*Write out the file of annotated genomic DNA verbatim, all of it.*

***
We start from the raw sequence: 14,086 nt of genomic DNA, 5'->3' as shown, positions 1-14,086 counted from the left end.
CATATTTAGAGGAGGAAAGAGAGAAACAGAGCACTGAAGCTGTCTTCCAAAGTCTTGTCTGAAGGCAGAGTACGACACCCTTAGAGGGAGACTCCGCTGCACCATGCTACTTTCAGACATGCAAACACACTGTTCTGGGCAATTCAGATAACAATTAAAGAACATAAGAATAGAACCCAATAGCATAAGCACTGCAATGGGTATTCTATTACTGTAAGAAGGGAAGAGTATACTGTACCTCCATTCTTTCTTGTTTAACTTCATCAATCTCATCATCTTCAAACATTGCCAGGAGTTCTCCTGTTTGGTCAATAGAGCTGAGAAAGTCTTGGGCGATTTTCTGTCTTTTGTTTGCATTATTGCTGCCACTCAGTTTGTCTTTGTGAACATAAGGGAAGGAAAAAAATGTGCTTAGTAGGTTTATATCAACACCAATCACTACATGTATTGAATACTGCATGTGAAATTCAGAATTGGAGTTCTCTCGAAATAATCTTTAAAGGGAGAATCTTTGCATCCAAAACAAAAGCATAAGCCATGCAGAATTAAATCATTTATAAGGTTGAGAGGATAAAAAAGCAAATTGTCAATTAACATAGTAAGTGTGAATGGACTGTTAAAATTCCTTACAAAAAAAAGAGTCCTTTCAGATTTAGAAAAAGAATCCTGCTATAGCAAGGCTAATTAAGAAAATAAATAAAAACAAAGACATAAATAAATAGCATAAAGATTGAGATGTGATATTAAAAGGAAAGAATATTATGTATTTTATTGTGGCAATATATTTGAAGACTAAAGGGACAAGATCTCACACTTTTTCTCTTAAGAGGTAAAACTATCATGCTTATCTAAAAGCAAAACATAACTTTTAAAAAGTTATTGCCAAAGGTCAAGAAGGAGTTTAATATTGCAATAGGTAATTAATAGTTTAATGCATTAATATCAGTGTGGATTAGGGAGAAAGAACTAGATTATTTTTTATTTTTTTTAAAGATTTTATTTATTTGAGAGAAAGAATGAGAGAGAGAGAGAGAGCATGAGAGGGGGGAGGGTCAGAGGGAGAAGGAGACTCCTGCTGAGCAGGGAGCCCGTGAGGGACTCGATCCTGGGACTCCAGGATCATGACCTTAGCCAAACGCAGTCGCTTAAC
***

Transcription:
We start from the raw sequence: 14,086 nt of genomic DNA, 5'->3' as shown, positions 1-14,086 counted from the left end.
CATATTTAGAGGAGGAAAGAGAGAAACAGAGCACTGAAGCTGTCTTCCAAAGTCTTGTCTGAAGGCAGAGTACGACACCCTTAGAGGGAGACTCCGCTGCACCATGCTACTTTCAGACATGCAAACACACTGTTCTGGGCAATTCAGATAACAATTAAAGAACATAAGAATAGAACCCAATAGCATAAGCACTGCAATGGGTATTCTATTACTGTAAGAAGGGAAGAGTATACTGTACCTCCATTCTTTCTTGTTTAACTTCATCAATCTCATCATCTTCAAACATTGCCAGGAGTTCTCCTGTTTGGTCAATAGAGCTGAGAAAGTCTTGGGCGATTTTCTGTCTTTTGTTTGCATTATTGCTGCCACTCAGTTTGTCTTTGTGAACATAAGGGAAGGAAAAAAATGTGCTTAGTAGGTTTATATCAACACCAATCACTACATGTATTGAATACTGCATGTGAAATTCAGAATTGGAGTTCTCTCGAAATAATCTTTAAAGGGAGAATCTTTGCATCCAAAACAAAAGCATAAGCCATGCAGAATTAAATCATTTATAAGGTTGAGAGGATAAAAAAGCAAATTGTCAATTAACATAGTAAGTGTGAATGGACTGTTAAAATTCCTTACAAAAAAAAGAGTCCTTTCAGATTTAGAAAAAGAATCCTGCTATAGCAAGGCTAATTAAGAAAATAAATAAAAACAAAGACATAAATAAATAGCATAAAGATTGAGATGTGATATTAAAAGGAAAGAATATTATGTATTTTATTGTGGCAATATATTTGAAGACTAAAGGGACAAGATCTCACACTTTTTCTCTTAAGAGGTAAAACTATCATGCTTATCTAAAAGCAAAACATAACTTTTAAAAAGTTATTGCCAAAGGTCAAGAAGGAGTTTAATATTGCAATAGGTAATTAATAGTTTAATGCATTAATATCAGTGTGGATTAGGGAGAAAGAACTAGATTATTTTTTATTTTTTTTAAAGATTTTATTTATTTGAGAGAAAGAATGAGAGAGAGAGAGAGAGCATGAGAGGGGGGAGGGTCAGAGGGAGAAGGAGACTCCTGCTGAGCAGGGAGCCCGTGAGGGACTCGATCCTGGGACTCCAGGATCATGACCTTAGCCAAACGCAGTCGCTTAAC